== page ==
Research Report A Safety Net with 100 Percent Participation: How Much Would Benefits Increase and Poverty Decline?
Linda Giannarelli, Sarah Minton, Laura Wheaton, Sarah Knowles
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The US social safety net includes numerous programs that families with lower incomes can access to obtain cash income, resources for food, and help with housing, child care expenses, and energy costs. However, many people who are eligible for these programs do not receive help. We use the Analysis of Transfers, Taxes, and Income Security (ATTIS) microsimulation model to hypothetically create a situation in which everyone who is eligible for benefits from these programs receives them. We consider seven different means-tested programs:

  • Supplemental Security Income (SSI)
  • The Supplemental Nutrition Assistance Program (SNAP), commonly known as food stamps
  • The Special Supplemental Nutrition Program for Women, Infants, and Children (WIC)
  • Temporary Assistance for Needy Families (TANF)
  • Child care subsidies supported by the Child Care and Development Fund (CCDF)
  • The Low Income Home Energy Assistance Program (LIHEAP)
  • Public and subsidized housing

We examine the results in terms of aggregate benefit dollars and reductions in poverty as measured by the Supplemental Poverty Measure (SPM), both nationally and at the state level. We also look at the results by age group and by race and ethnicity.

We find that US families in aggregate are currently receiving slightly less than half of the total value of benefits they could receive if all seven key safety net programs were fully funded and everyone eligible for the programs applied and participated. Under the hypothetical scenario of full funding and 100 percent participation, aggregate annual benefits would increase by $227 billion. Because of the increased benefits, the SPM poverty rate would decline by 31 percent overall and by 44 percent for children. An estimated 14.9 million people—including 4.8 million children—would receive enough additional support to have their families’ resources rise above the SPM poverty level. The extent of the change would vary, but across all states there would be substantial increases in benefits and reductions in poverty. Poverty would also decline for all racial and ethnic groups, with the biggest relative decline for Hispanic people.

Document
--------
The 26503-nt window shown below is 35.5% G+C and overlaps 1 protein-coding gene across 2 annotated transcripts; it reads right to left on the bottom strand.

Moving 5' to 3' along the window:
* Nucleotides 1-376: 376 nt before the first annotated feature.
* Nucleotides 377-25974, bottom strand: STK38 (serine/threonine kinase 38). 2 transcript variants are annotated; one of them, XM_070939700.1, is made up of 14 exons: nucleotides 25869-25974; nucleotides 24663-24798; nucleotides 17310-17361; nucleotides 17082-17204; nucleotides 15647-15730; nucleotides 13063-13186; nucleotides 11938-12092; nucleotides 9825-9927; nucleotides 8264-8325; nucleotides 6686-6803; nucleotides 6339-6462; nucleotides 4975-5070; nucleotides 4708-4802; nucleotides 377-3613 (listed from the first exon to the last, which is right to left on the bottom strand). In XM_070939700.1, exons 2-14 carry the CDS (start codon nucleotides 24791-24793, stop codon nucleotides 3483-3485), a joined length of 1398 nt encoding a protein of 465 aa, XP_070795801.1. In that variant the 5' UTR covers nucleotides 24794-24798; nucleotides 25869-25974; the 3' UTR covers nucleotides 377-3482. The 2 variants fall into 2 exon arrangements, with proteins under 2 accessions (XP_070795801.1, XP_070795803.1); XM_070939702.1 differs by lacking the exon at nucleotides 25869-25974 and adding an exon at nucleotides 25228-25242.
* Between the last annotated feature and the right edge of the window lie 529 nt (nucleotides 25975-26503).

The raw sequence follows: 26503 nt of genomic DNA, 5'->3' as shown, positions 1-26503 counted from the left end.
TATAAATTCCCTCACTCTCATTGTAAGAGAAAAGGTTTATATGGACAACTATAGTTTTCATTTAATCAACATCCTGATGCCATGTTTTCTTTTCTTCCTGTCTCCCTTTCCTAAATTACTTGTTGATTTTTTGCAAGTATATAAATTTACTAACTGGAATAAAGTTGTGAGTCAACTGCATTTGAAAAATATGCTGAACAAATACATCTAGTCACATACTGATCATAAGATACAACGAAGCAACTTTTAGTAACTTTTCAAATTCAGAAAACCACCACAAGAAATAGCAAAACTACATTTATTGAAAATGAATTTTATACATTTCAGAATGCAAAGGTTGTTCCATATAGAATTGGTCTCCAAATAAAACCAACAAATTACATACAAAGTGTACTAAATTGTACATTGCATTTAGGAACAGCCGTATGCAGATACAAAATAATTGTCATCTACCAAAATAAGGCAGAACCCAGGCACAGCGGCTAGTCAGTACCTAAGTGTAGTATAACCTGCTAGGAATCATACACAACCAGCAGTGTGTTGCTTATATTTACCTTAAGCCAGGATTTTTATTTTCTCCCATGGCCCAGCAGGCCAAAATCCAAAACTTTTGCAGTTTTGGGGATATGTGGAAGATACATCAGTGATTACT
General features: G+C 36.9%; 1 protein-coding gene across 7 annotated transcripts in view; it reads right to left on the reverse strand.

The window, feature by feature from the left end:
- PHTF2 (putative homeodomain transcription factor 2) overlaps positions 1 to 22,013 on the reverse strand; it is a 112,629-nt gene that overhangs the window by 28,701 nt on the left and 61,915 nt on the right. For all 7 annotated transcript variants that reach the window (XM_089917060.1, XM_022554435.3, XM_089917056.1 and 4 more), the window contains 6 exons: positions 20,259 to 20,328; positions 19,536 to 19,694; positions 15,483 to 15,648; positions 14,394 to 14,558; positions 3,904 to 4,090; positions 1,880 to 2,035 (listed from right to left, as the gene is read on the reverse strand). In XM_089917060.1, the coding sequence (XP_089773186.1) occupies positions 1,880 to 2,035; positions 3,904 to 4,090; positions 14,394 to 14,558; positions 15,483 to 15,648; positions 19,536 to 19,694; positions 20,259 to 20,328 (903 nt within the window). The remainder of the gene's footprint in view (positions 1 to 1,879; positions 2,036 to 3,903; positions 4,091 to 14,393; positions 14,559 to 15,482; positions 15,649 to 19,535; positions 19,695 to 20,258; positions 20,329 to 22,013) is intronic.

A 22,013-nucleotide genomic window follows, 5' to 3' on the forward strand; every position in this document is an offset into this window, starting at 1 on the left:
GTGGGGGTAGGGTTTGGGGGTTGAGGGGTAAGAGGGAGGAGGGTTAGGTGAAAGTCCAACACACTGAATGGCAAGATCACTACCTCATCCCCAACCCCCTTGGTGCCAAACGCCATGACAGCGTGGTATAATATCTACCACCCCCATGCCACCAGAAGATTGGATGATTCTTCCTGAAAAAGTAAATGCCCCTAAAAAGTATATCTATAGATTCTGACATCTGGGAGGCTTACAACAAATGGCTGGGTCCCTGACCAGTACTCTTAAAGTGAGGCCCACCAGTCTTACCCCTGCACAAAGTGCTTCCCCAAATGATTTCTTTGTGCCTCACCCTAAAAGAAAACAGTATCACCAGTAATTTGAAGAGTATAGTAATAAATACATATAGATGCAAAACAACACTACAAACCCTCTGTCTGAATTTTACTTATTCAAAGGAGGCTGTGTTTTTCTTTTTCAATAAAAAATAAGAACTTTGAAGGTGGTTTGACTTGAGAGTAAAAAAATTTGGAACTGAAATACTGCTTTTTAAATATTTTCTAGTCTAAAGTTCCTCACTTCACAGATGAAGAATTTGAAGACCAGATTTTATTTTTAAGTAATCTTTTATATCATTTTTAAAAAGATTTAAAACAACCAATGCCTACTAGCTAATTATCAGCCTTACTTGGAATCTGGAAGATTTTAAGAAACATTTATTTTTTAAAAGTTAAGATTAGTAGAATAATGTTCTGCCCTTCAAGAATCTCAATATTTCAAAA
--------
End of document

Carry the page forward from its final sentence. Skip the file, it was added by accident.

Research Areas Social safety net State and local finance Housing Economic mobility and inequality Race and equity
Tags Asian American and Pacific Islander communities Assistance for women and children Black/African American communities Child care subsidies Economic well-being Families with low incomes Family and household data Federal budget and economy Federal housing programs and policies From Safety Net to Solid Ground Housing subsidies Housing vouchers and mobility Latinx communities Low-Income Home Energy Assistance Program (LIHEAP) Older adults’ economic well-being Poverty Public and assisted housing Racial and ethnic disparities State programs, budgets Supplemental nutrition - Women, Infants, and Children (WIC) Supplemental Nutrition Assistance Program (SNAP) Supplemental Security Income (SSI) Temporary Assistance for Needy Families (TANF) Welfare and safety net programs
Policy Centers Income and Benefits Policy Center
Research Methods ATTIS Microsimulation Model Microsimulation modeling Quantitative data analysis
States All states
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